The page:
Tag Archives: IRP

Zuma’s last ditch effort to ram through a nuclear power deal

M&G, Hartmut Winkler, 9 November, 2017

President Jacob Zuma’s term of office has been characterised by an absence of vision and associated initiatives. Zuma is instead known for his inaction and overt stalling tactics. Examples include delays in setting up the State Capture Commission of Inquiry, announcing a new board for the state broadcaster, and delaying the release of a report on the future of university fees.

His recent dramatic push to fast-track an expensive and highly controversial nuclear power station build is therefore very much out of character. But Zuma’s advocacy of the nuclear build needs to be understood in terms of another hallmark of his presidency – state capture. This expression refers to the systematic takeover of state institutions by presidential allies and the resulting exploitation of institutions for commercial advantage and profit by his benefactors.

It’s already become clear who is likely to benefit from South Africa pursuing the option to build nuclear power stations. The list includes the Gupta brothers and Zuma’s son Duduzane through their links to the Shiva uranium mine.

And then there’s Zuma himself. Speculation about why the president appears to be favouring a deal with Russian company Rosatom ranges from allegations of grand scale individual kickbacks to alleged commitments linked to funding for the African National Congress.

The controversy around the nuclear power option was precipitated three years ago when it emerged that the government had signed an agreement with Russia that paved the way for the use of Russian technology in planned new nuclear power stations. The problem was that there’d been a complete lack of due process – no costing, no public consultation, no proper proclamation and no competitive bidding. It was no surprise that the courts declared the awarding of the nuclear build to Russia illegal.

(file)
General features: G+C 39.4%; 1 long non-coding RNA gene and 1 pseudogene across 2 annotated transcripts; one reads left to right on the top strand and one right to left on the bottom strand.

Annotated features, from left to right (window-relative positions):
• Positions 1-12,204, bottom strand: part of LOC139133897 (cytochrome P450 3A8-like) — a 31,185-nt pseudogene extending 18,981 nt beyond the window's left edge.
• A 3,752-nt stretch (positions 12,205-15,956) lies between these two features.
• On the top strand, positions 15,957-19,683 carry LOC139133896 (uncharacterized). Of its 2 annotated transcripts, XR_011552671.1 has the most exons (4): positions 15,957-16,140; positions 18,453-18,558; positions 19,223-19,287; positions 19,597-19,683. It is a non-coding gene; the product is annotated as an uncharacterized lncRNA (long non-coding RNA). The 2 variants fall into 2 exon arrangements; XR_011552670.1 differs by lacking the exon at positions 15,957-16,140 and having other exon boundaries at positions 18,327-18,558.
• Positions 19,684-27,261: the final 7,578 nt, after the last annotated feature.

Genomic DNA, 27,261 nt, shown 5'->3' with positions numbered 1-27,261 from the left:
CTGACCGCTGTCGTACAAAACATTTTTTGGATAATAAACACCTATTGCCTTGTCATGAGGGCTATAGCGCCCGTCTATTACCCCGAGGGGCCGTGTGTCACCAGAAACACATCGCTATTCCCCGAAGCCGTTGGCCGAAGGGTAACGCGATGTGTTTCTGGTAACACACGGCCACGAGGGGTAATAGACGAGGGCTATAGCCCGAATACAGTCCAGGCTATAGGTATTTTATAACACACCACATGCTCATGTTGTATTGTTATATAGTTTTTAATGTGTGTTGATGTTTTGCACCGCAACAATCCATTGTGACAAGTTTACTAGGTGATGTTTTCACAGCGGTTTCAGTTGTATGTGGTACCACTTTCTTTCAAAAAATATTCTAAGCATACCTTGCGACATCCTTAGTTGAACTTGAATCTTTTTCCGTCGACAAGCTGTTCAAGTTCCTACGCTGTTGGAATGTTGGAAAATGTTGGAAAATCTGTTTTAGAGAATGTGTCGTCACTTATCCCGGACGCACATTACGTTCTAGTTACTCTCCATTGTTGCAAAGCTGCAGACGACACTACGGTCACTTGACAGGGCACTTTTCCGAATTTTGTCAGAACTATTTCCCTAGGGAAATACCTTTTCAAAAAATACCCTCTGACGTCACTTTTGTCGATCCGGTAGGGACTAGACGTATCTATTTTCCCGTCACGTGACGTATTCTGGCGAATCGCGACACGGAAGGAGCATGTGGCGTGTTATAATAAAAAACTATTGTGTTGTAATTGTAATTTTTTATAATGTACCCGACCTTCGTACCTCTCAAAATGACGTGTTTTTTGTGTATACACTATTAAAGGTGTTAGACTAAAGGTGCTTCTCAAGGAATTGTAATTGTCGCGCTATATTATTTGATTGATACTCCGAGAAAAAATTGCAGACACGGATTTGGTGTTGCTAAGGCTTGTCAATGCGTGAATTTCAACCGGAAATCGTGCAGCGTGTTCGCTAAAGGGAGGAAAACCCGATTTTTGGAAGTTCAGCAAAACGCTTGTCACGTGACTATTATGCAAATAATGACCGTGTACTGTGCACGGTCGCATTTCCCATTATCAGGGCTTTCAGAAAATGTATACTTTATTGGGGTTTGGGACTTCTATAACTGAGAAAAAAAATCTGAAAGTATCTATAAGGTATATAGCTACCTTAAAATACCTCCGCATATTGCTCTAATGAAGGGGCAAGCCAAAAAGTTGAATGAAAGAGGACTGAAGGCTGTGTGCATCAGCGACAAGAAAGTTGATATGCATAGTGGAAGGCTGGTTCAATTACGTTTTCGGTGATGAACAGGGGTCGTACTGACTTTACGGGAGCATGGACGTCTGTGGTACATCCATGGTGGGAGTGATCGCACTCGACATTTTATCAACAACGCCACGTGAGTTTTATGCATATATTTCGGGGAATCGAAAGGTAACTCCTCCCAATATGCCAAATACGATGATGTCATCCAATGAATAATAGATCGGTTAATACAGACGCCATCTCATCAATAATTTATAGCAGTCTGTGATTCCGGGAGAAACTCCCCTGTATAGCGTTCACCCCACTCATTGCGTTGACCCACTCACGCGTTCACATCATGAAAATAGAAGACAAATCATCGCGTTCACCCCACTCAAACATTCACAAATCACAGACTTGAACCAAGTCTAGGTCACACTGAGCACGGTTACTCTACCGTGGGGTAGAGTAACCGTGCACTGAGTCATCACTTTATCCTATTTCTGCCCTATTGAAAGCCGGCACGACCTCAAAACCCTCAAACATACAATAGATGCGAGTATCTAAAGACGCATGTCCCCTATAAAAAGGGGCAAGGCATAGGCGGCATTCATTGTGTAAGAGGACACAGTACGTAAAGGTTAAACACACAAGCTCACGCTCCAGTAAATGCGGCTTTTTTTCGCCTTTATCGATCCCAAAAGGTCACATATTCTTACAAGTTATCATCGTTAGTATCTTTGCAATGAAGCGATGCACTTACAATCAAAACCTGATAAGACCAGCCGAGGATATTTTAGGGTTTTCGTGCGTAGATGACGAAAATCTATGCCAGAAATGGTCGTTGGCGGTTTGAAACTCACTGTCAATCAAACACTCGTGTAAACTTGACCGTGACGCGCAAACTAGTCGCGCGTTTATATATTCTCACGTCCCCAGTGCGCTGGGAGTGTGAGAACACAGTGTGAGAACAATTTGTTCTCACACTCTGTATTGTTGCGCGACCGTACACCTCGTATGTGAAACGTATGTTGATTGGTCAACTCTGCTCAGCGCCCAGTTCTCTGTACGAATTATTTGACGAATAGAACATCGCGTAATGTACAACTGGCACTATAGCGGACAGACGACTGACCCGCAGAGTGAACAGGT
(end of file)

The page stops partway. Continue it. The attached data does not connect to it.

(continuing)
On top of this a very strong case has been mounted against South Africa pursuing nuclear power. Reasons include the fact that it can’t afford it, and doesn’t need nuclear in its energy mix.

Despite all of these developments, and the growing controversy and mounting opposition to the deal, Zuma appears determined to get it done before his term as president of the ANC ends in December. In the last of the reshuffles he appointed one of his closest allies, David Mahlobo, to the energy portfolio. This is generally seen as a last ditch attempt to roll out the nuclear build in the face of now massive opposition.